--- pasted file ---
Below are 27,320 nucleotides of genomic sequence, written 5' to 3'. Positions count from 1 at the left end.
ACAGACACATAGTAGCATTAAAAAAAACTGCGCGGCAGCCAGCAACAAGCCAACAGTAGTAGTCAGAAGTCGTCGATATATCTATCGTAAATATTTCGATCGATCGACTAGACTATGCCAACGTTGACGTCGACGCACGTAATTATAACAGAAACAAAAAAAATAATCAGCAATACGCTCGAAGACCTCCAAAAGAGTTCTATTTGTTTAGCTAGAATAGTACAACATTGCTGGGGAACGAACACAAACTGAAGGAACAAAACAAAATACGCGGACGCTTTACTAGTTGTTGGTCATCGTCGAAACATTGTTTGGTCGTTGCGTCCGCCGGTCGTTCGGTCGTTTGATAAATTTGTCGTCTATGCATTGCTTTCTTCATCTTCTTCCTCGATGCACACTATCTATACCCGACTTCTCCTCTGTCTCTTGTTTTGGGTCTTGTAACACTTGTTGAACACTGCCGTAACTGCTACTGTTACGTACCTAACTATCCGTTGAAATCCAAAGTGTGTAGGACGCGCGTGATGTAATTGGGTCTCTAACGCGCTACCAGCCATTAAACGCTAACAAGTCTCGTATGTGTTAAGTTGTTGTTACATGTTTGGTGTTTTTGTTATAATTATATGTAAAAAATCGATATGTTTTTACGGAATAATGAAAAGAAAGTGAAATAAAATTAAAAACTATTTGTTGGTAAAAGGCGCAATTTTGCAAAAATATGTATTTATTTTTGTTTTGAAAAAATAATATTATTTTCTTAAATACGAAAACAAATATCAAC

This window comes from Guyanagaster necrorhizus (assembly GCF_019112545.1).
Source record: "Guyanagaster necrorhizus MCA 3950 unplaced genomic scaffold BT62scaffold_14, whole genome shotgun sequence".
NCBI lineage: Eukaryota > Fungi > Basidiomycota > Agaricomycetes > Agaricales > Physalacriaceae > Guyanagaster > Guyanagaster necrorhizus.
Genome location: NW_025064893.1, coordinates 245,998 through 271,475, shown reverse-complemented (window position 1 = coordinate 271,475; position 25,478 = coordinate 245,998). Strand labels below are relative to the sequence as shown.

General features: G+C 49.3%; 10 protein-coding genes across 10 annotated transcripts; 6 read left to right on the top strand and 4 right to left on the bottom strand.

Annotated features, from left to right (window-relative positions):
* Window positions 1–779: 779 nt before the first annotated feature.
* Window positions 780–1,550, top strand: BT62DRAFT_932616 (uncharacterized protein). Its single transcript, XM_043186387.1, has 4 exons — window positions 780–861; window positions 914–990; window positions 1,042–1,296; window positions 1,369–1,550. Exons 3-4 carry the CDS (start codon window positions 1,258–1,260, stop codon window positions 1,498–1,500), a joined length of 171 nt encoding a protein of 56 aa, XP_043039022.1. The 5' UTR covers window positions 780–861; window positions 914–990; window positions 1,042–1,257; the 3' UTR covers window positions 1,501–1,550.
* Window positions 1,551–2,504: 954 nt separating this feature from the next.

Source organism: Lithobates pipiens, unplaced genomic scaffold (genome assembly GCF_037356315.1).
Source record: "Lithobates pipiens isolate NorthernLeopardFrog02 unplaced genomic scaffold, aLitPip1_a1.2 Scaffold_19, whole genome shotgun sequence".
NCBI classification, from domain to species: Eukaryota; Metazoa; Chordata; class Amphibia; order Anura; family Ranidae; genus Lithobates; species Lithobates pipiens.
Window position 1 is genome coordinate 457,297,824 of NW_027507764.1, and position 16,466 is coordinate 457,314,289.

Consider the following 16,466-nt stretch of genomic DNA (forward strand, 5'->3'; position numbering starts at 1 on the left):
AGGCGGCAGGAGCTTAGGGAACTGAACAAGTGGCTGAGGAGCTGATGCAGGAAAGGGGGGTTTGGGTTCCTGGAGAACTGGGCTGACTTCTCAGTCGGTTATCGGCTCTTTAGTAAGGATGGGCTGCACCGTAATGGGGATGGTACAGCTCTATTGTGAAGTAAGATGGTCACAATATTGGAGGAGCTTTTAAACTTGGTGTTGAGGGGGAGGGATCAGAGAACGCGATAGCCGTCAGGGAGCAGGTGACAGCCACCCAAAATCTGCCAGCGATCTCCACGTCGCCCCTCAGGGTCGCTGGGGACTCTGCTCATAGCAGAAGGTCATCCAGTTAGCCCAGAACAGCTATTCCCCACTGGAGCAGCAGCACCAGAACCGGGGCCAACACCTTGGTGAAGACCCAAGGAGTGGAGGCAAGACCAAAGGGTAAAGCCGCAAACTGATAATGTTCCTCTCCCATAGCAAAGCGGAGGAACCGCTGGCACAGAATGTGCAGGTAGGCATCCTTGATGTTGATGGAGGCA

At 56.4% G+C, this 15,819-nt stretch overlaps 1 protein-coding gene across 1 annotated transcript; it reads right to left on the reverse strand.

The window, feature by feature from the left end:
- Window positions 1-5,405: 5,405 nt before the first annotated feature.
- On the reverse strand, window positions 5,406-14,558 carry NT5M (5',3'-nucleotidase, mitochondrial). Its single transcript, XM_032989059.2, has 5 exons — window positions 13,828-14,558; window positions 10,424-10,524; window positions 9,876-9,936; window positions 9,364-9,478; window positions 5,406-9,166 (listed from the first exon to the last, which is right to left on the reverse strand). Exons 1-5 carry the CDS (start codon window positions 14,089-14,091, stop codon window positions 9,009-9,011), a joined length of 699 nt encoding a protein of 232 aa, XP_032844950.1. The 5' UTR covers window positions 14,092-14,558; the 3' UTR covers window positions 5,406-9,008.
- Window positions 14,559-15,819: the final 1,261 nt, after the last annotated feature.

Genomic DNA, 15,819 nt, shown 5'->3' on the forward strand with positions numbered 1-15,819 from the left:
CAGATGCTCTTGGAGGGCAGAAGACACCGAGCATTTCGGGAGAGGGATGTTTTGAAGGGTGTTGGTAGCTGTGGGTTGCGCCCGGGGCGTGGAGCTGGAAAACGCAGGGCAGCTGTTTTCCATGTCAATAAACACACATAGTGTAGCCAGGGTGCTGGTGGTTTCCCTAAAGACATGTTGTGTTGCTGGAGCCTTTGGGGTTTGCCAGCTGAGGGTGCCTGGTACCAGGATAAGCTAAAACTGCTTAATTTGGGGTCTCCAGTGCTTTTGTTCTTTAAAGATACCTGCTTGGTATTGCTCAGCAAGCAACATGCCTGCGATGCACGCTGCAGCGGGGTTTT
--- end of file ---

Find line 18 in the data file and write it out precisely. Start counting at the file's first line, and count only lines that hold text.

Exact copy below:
At 56.4% G+C, this 15,819-nt stretch overlaps 1 protein-coding gene across 1 annotated transcript; it reads right to left on the reverse strand.